Madhubani Painting from Bihar

Madhubani painting is a traditional Indian art form, originated in a small village i.e. Madhubani in Bihar. Originally, the womenfolk of the village portrayed the walls of their houses with illustrations of their hopes, thoughts, and dreams. Gradually the painting started becoming the part of special occasions and festivities. This ancient form of art has also been known to portray scenes of cultural events, religious rituals and wedding rituals such as festivals from mythology like Ramayana.
In ancient times, Madhubani paintings were done using fingers and twigs, now matchsticks, as well as pen nibs, are used to draw those beautiful characterisations of figures that have remarkably outlined natural elements like bulging fishes, pointed nose, parrots, turtles, moon, stars, bamboo tree and lotus alluring bright colours are used to paint these art forms, frameworks are graciously done with rice paste, natural dyes are used in these paintings for eg, soot and charcoal for black, red from sandalwood, blue from indigo, turmeric extract for yellow . Various geometric and floral patterns can also be visualized in these art forms symbolizing love, devotions, fertility, velour, and prosperity.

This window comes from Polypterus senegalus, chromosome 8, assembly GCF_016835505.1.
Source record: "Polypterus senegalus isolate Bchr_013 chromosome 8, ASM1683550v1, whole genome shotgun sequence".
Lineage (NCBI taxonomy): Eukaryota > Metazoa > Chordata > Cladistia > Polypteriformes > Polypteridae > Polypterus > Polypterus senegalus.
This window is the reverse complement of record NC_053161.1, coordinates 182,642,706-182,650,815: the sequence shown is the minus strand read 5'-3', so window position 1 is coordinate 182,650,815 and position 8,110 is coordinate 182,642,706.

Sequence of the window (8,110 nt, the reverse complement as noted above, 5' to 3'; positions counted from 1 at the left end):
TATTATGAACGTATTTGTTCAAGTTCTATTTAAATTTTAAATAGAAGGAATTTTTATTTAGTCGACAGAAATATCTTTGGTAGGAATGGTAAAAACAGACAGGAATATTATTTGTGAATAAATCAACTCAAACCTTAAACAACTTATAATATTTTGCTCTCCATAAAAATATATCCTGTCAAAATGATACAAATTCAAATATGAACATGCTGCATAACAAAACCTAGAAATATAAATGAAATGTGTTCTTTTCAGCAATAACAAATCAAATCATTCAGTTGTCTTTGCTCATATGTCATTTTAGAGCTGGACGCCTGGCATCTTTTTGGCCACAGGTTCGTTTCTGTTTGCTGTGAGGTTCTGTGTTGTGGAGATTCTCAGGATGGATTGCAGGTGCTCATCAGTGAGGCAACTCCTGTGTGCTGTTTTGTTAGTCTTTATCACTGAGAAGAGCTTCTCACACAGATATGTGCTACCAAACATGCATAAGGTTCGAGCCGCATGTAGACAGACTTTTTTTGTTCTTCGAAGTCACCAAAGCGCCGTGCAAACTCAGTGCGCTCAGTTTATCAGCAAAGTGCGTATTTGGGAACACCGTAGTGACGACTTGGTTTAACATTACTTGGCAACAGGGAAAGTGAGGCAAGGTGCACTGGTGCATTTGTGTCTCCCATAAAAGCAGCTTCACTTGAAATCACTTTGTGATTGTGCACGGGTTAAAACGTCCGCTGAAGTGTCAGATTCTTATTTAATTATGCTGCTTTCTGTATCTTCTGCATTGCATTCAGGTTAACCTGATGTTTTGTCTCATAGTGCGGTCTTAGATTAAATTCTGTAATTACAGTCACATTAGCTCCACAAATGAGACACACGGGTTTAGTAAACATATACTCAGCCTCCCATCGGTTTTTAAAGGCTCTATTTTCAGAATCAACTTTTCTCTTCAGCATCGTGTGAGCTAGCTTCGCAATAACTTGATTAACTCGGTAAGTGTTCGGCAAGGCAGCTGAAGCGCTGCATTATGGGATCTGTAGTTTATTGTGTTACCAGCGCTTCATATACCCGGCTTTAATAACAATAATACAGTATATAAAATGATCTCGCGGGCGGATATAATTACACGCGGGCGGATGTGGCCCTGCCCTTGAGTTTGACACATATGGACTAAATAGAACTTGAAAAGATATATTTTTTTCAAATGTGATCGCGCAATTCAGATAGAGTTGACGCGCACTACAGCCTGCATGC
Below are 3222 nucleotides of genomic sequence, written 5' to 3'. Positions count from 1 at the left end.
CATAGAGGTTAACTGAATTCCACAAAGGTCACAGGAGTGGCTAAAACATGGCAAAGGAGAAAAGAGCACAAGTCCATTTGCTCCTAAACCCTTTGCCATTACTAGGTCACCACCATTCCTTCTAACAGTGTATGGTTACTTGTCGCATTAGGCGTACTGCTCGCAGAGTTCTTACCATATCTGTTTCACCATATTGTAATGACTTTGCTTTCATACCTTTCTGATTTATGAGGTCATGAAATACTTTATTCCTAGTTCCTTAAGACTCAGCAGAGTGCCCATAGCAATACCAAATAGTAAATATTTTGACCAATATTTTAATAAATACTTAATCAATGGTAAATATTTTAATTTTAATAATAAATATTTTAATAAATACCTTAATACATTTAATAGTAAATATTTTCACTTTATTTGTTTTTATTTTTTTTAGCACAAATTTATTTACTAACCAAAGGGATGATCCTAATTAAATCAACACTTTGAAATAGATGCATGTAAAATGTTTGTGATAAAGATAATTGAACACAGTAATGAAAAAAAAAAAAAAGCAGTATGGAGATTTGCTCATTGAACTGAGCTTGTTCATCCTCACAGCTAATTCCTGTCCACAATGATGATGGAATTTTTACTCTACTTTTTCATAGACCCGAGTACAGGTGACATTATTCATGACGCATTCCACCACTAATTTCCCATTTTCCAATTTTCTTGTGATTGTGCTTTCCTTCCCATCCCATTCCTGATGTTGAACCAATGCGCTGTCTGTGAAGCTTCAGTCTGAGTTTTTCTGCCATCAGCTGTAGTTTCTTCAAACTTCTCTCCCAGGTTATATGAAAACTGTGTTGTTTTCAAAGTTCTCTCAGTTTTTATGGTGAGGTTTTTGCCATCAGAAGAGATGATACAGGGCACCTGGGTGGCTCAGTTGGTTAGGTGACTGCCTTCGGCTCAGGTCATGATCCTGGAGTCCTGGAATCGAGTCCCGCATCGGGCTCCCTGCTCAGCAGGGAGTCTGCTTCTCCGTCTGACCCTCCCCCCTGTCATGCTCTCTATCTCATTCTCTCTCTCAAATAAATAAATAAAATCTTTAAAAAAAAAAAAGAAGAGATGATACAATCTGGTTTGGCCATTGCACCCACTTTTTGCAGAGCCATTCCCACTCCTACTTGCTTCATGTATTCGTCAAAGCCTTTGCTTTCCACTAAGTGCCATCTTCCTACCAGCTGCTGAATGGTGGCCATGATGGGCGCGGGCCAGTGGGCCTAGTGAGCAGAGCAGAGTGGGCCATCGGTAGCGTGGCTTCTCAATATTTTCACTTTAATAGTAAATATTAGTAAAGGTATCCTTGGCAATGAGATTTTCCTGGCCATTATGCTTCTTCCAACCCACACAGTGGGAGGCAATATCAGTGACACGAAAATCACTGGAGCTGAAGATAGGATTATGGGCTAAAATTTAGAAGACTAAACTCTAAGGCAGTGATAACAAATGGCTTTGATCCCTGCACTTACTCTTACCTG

Many artisans from Ranti village, Bihar have made huge efforts to keep the art form alive by educating and training other women in the village how to make Madhubani painting a way of life and take that heritage forward. The work of Madhusundari Devi, Dularia, and Mahalaxmi was appreciated and commissioned by the Government of India and also established a place in the Mithila museum of Japan.

 

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